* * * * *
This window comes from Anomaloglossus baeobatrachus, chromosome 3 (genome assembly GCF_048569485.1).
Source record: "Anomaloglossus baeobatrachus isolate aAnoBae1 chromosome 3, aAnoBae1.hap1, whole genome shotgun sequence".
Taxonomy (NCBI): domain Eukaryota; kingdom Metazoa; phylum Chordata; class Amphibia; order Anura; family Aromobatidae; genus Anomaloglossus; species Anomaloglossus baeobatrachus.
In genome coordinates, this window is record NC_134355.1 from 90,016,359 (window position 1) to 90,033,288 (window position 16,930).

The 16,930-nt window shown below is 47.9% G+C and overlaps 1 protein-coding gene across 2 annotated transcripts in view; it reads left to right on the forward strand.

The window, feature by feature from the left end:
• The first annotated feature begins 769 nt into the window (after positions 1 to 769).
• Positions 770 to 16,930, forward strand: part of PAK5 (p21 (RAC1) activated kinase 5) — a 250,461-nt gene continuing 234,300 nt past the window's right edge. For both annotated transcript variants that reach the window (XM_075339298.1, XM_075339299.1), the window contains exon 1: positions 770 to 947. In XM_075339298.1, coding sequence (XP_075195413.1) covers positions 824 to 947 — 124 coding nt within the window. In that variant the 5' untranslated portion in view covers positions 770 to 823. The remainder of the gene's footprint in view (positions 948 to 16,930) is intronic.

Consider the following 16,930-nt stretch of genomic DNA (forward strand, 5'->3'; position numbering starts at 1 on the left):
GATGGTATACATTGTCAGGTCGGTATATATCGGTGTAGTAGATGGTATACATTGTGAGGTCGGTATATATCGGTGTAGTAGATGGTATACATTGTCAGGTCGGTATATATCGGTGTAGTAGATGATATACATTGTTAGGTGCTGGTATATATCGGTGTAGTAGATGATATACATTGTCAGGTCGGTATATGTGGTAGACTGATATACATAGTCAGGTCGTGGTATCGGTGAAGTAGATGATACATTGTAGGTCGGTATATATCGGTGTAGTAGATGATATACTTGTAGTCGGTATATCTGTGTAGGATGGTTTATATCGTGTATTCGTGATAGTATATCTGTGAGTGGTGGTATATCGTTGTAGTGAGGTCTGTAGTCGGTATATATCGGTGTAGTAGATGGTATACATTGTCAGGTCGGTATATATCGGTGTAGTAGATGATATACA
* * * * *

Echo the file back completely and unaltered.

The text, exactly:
This window comes from Anomaloglossus baeobatrachus, chromosome 3 (genome assembly GCF_048569485.1).
Source record: "Anomaloglossus baeobatrachus isolate aAnoBae1 chromosome 3, aAnoBae1.hap1, whole genome shotgun sequence".
Taxonomy (NCBI): domain Eukaryota; kingdom Metazoa; phylum Chordata; class Amphibia; order Anura; family Aromobatidae; genus Anomaloglossus; species Anomaloglossus baeobatrachus.
In genome coordinates, this window is record NC_134355.1 from 90,016,359 (window position 1) to 90,033,288 (window position 16,930).

The 16,930-nt window shown below is 47.9% G+C and overlaps 1 protein-coding gene across 2 annotated transcripts in view; it reads left to right on the forward strand.

The window, feature by feature from the left end:
• The first annotated feature begins 769 nt into the window (after positions 1 to 769).
• Positions 770 to 16,930, forward strand: part of PAK5 (p21 (RAC1) activated kinase 5) — a 250,461-nt gene continuing 234,300 nt past the window's right edge. For both annotated transcript variants that reach the window (XM_075339298.1, XM_075339299.1), the window contains exon 1: positions 770 to 947. In XM_075339298.1, coding sequence (XP_075195413.1) covers positions 824 to 947 — 124 coding nt within the window. In that variant the 5' untranslated portion in view covers positions 770 to 823. The remainder of the gene's footprint in view (positions 948 to 16,930) is intronic.

Consider the following 16,930-nt stretch of genomic DNA (forward strand, 5'->3'; position numbering starts at 1 on the left):
GATGGTATACATTGTCAGGTCGGTATATATCGGTGTAGTAGATGGTATACATTGTGAGGTCGGTATATATCGGTGTAGTAGATGGTATACATTGTCAGGTCGGTATATATCGGTGTAGTAGATGATATACATTGTTAGGTGCTGGTATATATCGGTGTAGTAGATGATATACATTGTCAGGTCGGTATATGTGGTAGACTGATATACATAGTCAGGTCGTGGTATCGGTGAAGTAGATGATACATTGTAGGTCGGTATATATCGGTGTAGTAGATGATATACTTGTAGTCGGTATATCTGTGTAGGATGGTTTATATCGTGTATTCGTGATAGTATATCTGTGAGTGGTGGTATATCGTTGTAGTGAGGTCTGTAGTCGGTATATATCGGTGTAGTAGATGGTATACATTGTCAGGTCGGTATATATCGGTGTAGTAGATGATATACA